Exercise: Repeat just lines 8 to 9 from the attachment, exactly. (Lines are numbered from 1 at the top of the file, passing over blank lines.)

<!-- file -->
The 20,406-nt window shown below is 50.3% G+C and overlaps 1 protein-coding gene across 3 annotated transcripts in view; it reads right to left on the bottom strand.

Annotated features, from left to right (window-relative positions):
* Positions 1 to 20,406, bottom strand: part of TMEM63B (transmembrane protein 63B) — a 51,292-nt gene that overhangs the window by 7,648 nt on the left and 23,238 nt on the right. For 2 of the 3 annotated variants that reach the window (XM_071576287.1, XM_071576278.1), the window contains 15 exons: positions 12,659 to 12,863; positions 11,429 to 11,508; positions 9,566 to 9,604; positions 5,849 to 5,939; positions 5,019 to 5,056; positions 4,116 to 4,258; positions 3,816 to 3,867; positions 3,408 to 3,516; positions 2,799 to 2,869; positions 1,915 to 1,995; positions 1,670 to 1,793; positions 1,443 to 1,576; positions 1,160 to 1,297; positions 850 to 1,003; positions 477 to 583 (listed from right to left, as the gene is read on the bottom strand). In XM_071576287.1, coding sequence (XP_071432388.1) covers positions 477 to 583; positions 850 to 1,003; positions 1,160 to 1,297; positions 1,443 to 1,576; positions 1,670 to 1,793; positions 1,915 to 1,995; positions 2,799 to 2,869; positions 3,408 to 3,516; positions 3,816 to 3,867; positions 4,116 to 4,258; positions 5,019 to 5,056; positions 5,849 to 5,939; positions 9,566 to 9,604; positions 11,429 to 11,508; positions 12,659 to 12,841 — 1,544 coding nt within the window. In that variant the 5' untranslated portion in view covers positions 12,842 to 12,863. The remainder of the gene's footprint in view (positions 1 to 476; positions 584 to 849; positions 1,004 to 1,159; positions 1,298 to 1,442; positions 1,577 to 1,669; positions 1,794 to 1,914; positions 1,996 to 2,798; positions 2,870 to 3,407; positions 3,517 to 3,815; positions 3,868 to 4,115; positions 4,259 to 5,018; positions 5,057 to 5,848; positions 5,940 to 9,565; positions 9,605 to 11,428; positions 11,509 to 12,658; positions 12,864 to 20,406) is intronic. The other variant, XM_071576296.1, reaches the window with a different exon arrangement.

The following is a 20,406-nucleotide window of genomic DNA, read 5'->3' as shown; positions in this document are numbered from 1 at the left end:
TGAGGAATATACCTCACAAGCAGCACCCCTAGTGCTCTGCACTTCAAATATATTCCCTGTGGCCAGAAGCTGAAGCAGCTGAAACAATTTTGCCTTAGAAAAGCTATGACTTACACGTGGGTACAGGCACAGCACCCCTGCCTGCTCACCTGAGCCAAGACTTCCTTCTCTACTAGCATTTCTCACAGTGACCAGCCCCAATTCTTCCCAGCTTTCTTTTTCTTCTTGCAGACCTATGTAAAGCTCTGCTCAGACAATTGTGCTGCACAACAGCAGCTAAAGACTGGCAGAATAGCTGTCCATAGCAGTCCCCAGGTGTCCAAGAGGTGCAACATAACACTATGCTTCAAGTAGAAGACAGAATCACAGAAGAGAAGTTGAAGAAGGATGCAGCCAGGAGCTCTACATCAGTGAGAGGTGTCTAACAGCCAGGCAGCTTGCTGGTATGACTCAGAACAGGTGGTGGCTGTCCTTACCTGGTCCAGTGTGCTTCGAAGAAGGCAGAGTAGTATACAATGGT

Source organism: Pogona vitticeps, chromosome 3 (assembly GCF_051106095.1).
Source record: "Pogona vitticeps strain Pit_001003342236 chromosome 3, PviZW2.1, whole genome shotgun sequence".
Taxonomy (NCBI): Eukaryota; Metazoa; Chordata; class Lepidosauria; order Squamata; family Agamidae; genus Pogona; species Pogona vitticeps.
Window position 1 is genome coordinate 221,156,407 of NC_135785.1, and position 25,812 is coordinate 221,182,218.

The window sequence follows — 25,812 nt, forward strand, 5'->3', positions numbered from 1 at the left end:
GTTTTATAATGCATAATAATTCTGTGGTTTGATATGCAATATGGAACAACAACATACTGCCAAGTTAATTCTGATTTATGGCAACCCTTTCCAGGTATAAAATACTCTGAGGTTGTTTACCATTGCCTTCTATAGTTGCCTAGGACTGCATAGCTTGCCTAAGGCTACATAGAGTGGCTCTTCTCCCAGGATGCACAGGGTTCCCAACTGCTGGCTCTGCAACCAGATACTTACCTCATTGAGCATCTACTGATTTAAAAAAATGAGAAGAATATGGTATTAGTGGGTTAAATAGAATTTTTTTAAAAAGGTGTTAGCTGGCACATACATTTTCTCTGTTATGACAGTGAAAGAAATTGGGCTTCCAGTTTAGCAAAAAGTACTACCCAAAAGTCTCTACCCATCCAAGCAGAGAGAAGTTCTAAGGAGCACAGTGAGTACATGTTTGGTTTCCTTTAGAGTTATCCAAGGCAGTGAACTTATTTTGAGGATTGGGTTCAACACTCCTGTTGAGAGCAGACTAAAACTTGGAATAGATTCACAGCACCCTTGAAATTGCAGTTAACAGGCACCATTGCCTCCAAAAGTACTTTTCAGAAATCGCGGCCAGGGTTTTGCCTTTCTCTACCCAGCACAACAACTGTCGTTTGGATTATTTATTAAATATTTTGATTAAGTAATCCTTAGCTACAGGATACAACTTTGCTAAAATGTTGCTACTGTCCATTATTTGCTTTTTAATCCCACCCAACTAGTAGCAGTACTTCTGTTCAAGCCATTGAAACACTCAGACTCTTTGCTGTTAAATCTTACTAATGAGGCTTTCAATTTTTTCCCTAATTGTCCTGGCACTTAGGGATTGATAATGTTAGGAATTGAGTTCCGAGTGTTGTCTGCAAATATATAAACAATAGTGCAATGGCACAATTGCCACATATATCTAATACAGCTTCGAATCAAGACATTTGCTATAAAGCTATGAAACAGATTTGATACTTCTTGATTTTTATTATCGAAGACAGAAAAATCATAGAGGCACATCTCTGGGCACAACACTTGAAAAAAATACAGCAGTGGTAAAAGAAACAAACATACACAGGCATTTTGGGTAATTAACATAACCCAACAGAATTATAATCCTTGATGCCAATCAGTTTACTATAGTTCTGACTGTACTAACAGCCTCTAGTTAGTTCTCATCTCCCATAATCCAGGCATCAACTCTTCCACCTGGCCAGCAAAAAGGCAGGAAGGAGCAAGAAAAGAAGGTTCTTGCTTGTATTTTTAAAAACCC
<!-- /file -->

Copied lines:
Taxonomy (NCBI): Eukaryota; Metazoa; Chordata; class Lepidosauria; order Squamata; family Agamidae; genus Pogona; species Pogona vitticeps.
Window position 1 is genome coordinate 221,156,407 of NC_135785.1, and position 25,812 is coordinate 221,182,218.